This week as I set into the task of making my newly turned 8 year old’s cake for him, he had only one request. “I want 8 layers, one for each year that I have been alive.”
I got up the day before and made the cakes. We live in Las Vegas, so using the oven this time of year is psychotic. We hit 106 this week. We don’t need the ovens help to heat up our house. BUT, I did all the baking for the week. Cupcakes, check. Bundt cake, check. and 4 thick 10″ layer cakes, check. By the next morning, it was cool again and ready to decorate.
I started to cut the first layer in half and placed it gingerly on the cake plate. I couldn’t help but think of how big and chubby my boy was when he was born. He came out huge and the happiest baby I have ever seen. He made that first year SO easy on me. He slept through the night at 3 weeks. 3 weeks! The first year was filled with smiles and giggles.
The first layer of frosting went on so smoothly. I didn’t want to use too much. The cake was already going to weigh close to 20 pounds. As I added the second layer, it fit perfectly.”I love when that happens,” I thought. At 10 months when we started teaching our 2 1/2 year old his letters, we sat our baby down with him to watch The Letter Factory everyday. At 13 months, when we started quizzing our almost 3 year old on his letters, our 13 month old knew every single one. My husband and I looked at each other and didn’t know what to think. Can babies learn that quick? Sure enough, we used flashcards in a random order and showed them to him and he knew every. single. one. I knew then that I would have to pick up my game with him. I could expect more from my 3 year old and my baby taught me that.
The third layer started to give me a little bit of trouble. It didn’t fit quite perfectly. I had to add extra frosting to fill in the gaps and had to press a few spots in to make it level. After having an almost dreamy 2 years with him, the day the 3rd year started, I don’t know what happened, but he started to find independence in every piece of his life that he wanted. He formed a temper that was almost inconsolable. I remember him melting down and me just holding him tightly and rocking him until he would fall asleep in my arms. I would rub his arms and legs and he would wake happy. We would do this a few times a week. He also looked up to his brother more than any little boy I have ever seen. No one could make him happier, make him laugh harder or get him out of a funk faster. His brother was one of my newest parenting tools. I worked so hard with each of them through the days, teaching them about the earth, letting them play and make messes, read to them books over and over again and we all learned together.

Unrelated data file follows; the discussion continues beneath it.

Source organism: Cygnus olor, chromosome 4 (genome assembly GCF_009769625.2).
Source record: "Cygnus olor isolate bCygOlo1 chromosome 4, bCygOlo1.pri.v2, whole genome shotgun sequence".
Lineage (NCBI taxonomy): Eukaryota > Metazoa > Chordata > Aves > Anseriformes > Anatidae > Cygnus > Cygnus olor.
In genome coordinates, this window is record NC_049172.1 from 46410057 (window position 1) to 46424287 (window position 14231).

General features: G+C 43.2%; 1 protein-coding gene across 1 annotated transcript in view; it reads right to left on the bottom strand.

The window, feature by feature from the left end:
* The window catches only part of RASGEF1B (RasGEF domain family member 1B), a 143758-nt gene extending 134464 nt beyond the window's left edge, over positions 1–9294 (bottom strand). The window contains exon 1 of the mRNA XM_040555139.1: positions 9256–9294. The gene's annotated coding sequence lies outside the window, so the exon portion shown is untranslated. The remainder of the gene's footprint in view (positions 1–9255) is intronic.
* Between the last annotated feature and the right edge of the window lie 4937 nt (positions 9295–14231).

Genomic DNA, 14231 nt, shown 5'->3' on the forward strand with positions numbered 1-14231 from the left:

That fourth through sixth layer were tough ones. I had to quickly pick them up and hope I was placing them just right. I’d put a little extra frosting on them to make sure they would hold tight. I even spread the frosting over the sides a little just to grab any extra crumbs that were trying to get away. The anticipation of each layer was killing me. Would I break the next one? When one of them did, I just picked up all those little pieces and fit them right back, just like a little puzzle missing a piece. My boys were best friends. When one was down, the other would go to him and help him get back up. They were fiercely loyal (and still are) to one another. My boys now had a little sister that took some readjusting to get use to. We moved across the country and the loss of friends and a schedule that they depended on made having one another even more important. The summer before my oldest started kindergarten , we really started working on reading. When they caught on, it was like wildfire. They both ate it up. I think reading early has been the biggest catalyst for my boys in quenching the thirst they have to learn. The next few years went by, each year the temper tantrums and angry moments grew until we got about in the 5th year and then they got fewer and fewer. I have never prayed so hard for guidance in helping me know how to teach and guide and model. There were moments where he broke, like the first day of kindergarten when he was shown the Letter Factory. He told the teacher it was a stupid movie (in 5 year old language, this was “boring”). He was so looking forward to school and it took all I had to pick him up each day and tell him he could go and have so much fun. I waited in anticipation each day to see how school would be. We had more yellow and red days than green that year. But when he would get home, we would work hard on his “fun learning”. And he flourished.